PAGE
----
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LAS VEGAS — In Brandon Ingram’s Las Vegas Summer League debut last week, the Los Angeles Lakers Jerseys rookie forward and No. 2 overall pick in the 2016 draft operated on the perimeter without much resistance from the opposition. In return, he took a few open shots or dished to teammates but played calm and with poise.
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However, in Ingram’s last two summer league games, opponents have changed up their approach and are instead aggressively pushing his 6-foot-9, 190-pound frame around, testing his strength and how he responds against brute force.
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So far, Ingram hasn’t responded all too well. He scored seven points on 3-of-12 shooting on Saturday against the Philadelphia 76ers Jerseys and then had seven points again Monday in the Lakers’ 78-65 win over the Golden State Warriors Jerseys at the Thomas & Mack Center.
Ingram, for one, isn’t surprised by this tactic. The 18-year-old knows that that he is shockingly slight and that the biggest question surrounding his development is whether he can gain enough muscle to help deal with the grind of an 82-game regular season in a league full of players far more physically mature.
“I think just for my size and my frame, they just try to test me and it’s important for me to battle back and not just let them hit me but hit them also,” Ingram said.
Against the Warriors, though, Ingram tried to be the aggressor when he touched the ball, bulling into defenders at first chance.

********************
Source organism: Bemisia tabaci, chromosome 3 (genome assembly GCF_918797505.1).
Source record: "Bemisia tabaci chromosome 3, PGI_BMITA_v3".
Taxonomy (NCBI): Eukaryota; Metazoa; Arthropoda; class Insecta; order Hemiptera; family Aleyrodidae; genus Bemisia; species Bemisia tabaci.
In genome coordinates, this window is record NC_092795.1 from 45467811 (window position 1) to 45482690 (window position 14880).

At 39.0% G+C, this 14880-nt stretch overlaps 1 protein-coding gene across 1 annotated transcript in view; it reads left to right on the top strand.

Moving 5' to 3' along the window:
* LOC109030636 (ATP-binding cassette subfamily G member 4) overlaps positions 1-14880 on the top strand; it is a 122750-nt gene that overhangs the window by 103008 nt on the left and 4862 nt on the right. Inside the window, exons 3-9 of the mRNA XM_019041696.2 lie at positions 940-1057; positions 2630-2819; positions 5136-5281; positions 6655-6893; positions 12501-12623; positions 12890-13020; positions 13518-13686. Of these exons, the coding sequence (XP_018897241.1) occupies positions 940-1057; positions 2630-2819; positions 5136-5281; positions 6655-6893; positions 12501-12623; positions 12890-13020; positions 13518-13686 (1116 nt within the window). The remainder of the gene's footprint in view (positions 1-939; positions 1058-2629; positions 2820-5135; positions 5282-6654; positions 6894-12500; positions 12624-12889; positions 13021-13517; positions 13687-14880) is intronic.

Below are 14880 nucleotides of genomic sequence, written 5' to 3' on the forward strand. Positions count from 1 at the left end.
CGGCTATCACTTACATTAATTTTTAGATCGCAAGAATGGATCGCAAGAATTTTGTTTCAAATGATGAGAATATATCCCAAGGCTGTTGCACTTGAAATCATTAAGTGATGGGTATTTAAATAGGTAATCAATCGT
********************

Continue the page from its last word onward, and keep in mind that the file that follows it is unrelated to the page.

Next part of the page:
“When guys get physical, I think it’s important to hit them first before they hit you,” he said.
That approach helped him reach the free-throw line nine times, and he knocked down seven of them. Still, he said he didn’t expect to miss so many shots through his first few games.
“But I think my teammates are helping me out a lot,” Ingram continued. “I think they still have confidence in me that I’ll just shoot the next shot or get back on the defensive end. All the guys off the bench are helping me out a lot. I think they’re getting in and they’re making a lot of plays on the offensive end and defensive end.”
It figures that teams will play Ingram physically throughout the regular season, but Lakers assistant Jesse Mermuys, who is coaching the team’s summer league squad, is encouraged by how he has seen Ingram adjust to that style in recent days.
“What I really liked [Monday night] is that they were clearly making a concerted effort to get up and be physical with him, and I love the fact that he doesn’t shy away from that,” Mermuys said. “He keeps attacking. He keeps trying. He keeps initiating contact and that’s a really good sign for a young guy. As skinny as he is, he’s not shying away from that contact and that abuse. He’s trying to go get it. And that’s a really good sign for him.”